It is difficult to discuss the two major themes of the novel - the search for order and stability and the role of absence in life - because the search for order in this novel often involves the acknowledgment and filling of an absence. The theme of the search for order and stability in life develops subtly but is changed radically when the presence of the second mystery is revealed - an absence. While it seems that the story is about the search for Wellington's murderer, most all the clues that Christopher discovers also seek to answer an absence he isn't even aware exists: the status and whereabouts of his mother Judy. This is the true "curious incident of the dog in the night-time" - the incident which is significant precisely because nothing happens, it is the absence which points to a deeper truth. The solving of the two mysteries are only the prologue to the true fulfillment of order in Christopher's life: a reunion with his mother and the restoration of a more balanced family order, as well as the successful completion of his A-level math exam to pave his planned future as a scientist.
Further, it should be noted this is not a story about "overcoming" a disease, but rather of living with a specific condition. The triumph does not hinge on acting as if this condition doesn't exist but in working with that condition to lead as rich a life as possible. Christopher makes no attempt to pretend he is anything other than he is, nor is there any encouragement to do so by the people around him. This is played subtly, since the kind of autism that Christopher suffers from - Asperger's Syndrome - is never named in the text and the exact clinical parameters of his condition are never explained. As we see things from within his perspective, these are things he would take for granted as just how his life is and how his mind works. Stability and order, then, isn't the removal of all obstacles in life, but dealing with the situation one is given.
As for the theme of absence, it manifests in various ways throughout the book. The loneliness of Ed Boone is brought up subtly, in his failed romance with Mrs. Shears and the pornography that he keeps in his bedroom. A larger absence occurs when he loses his son's trust after his deception is revealed - this is accentuated by Christopher's refusal to speak or touch his father in the latter half of the book. Christopher is given his own taste of absence, not when his mother dies, but when he realizes she is still alive and thus still within reach. Further, his decision to leave Swindon and all that's familiar provokes new emotions in Christopher: he feels heartache and longing for home, further accentuated once he goes to London and loses such things as the nighttime stars and a garden. The restoration of a new family order and Christopher's continued success intellectually help fill this loneliness, as father and son work to re-establish trust at the end of the novel.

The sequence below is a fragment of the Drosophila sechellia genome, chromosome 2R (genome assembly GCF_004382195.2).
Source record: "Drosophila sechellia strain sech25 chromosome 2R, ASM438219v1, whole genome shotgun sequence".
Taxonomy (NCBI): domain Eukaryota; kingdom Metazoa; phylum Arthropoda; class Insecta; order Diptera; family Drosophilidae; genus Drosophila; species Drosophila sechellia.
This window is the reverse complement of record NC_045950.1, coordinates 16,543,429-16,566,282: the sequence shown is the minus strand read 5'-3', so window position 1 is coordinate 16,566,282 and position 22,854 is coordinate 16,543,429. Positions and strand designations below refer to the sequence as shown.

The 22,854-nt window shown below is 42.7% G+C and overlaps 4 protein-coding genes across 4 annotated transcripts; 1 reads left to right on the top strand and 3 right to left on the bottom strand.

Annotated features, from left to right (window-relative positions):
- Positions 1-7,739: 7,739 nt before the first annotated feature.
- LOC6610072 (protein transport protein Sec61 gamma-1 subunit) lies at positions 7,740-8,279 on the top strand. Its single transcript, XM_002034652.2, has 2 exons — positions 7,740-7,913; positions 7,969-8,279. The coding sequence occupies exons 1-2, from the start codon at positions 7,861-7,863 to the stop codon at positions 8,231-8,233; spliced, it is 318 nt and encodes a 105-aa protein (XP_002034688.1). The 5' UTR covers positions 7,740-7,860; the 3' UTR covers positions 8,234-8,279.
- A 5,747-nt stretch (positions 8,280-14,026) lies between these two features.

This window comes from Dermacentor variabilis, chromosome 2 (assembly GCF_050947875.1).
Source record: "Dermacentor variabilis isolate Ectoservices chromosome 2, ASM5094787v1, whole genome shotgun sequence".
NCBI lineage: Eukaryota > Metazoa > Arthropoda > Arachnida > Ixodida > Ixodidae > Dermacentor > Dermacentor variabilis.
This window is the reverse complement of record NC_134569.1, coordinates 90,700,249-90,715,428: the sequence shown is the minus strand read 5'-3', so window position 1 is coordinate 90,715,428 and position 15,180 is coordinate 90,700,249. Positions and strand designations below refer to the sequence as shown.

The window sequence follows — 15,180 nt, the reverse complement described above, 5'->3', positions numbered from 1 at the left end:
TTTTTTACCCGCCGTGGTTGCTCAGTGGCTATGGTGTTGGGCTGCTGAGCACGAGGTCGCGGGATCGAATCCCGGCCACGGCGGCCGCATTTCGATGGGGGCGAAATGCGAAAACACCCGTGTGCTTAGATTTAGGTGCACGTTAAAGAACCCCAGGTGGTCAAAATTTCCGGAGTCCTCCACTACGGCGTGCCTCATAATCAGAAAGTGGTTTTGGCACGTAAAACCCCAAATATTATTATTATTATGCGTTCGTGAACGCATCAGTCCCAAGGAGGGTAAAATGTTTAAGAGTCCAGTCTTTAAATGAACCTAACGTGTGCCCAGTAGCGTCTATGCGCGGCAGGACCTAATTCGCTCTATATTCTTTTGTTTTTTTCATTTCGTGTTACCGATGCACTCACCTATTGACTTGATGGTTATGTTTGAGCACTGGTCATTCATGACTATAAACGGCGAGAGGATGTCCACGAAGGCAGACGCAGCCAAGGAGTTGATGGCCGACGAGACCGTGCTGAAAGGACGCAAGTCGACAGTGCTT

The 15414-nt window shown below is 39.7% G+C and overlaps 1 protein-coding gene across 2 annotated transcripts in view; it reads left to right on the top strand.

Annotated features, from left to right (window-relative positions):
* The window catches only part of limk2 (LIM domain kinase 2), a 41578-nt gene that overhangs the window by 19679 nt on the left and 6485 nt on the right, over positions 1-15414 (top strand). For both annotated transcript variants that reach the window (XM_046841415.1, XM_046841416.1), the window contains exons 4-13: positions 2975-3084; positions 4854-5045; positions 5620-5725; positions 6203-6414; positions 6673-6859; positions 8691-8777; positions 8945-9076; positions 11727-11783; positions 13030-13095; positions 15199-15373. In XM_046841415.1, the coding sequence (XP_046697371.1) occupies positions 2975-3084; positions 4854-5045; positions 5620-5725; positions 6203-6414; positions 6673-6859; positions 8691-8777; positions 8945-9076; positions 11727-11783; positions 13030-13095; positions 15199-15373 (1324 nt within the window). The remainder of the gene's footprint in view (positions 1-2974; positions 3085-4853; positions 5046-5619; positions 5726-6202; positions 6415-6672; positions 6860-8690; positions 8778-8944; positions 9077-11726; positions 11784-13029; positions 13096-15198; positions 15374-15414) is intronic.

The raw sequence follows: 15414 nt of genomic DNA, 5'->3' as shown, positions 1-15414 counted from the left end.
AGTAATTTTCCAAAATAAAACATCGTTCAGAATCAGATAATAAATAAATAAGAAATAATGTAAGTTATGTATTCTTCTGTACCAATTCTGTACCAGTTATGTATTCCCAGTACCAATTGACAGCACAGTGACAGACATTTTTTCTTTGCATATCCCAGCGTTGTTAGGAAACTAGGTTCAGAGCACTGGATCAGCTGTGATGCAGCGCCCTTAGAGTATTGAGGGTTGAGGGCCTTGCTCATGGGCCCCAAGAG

Related to these major themes are various minor themes which spring from Christopher's basic struggle.
There is the theme of family: the story begins with a truncated family unit of son and widower father, seemingly stable and happy. However, we also get a hint that there was a maternal figure in Mrs. Shears after Judy Boone "died" but this did not work out; we also are told that when she was around, Christopher's mother was not as patient a mother as she needed to be. Finally, the notion of a stable family is disrupted in both the past and present: we find out that two years earlier, Judy Boone had an affair with Roger Shears and ran off with him; and we find out that in the present day, Ed Boone has been hiding from Christopher that his mother is indeed alive, a lie which shatters the trust between father and son. Christopher goes on to seek a new stability with a reconstituted family: another dyad, this of mother-son in London instead of father-son in Swindon. Unfortunately, there is also a potential father figure in Roger Shears who stands in the way of this new dyad; motherhood finally usurps misguided romance, however, as Mr. Shears is quickly jettisoned by Judy Boone.
All these permutations of family are exposed as being unbalanced, either by a lack of patience or deception. But from here, an uneasy but ultimately productive equilibrium is reached in the family structure. Christopher and his mother return to Swindon from London, which is itself a return to stability. Judy becomes the main caretaker for Christopher, but Ed Boone begins a project to re-establish trust with his son. Christopher has both parents again: a mother who has re-asserted her claim to her son and the responsibilities involved; and a father whose patience will allow a new trust to develop.
The theme of mathematics and science as a source of order and stability in Christopher's life. They provide a framework not only to simplify aspects of his life, but also to safely consider how complex life is, as seen by his view of how prime numbers are like life and the example of the Monty Hall Problem. As another example, Christopher is reading James Gleick's best-selling popular science book Chaos at one point in the novel: far from being about disorder, the book deals with chaos theory and how seemingly random events are actually ordered in a highly complex but logical manner. Chaos is thus tamed by Chaos, an irony Christopher can appreciate.
Throughout the novel, Christopher uses math to explain things which could otherwise prove frustrating or difficult; it also gives him something to focus on when he is under extreme stress, such as during his trip to London or when his parents argue. In this sense this theme doesn't change from start to finish - this is a fixed part of his personality, and one that he stakes his future upon. In that light, the most obvious development in this theme is Christopher's success in taking A-level maths and his plans to become a scientist.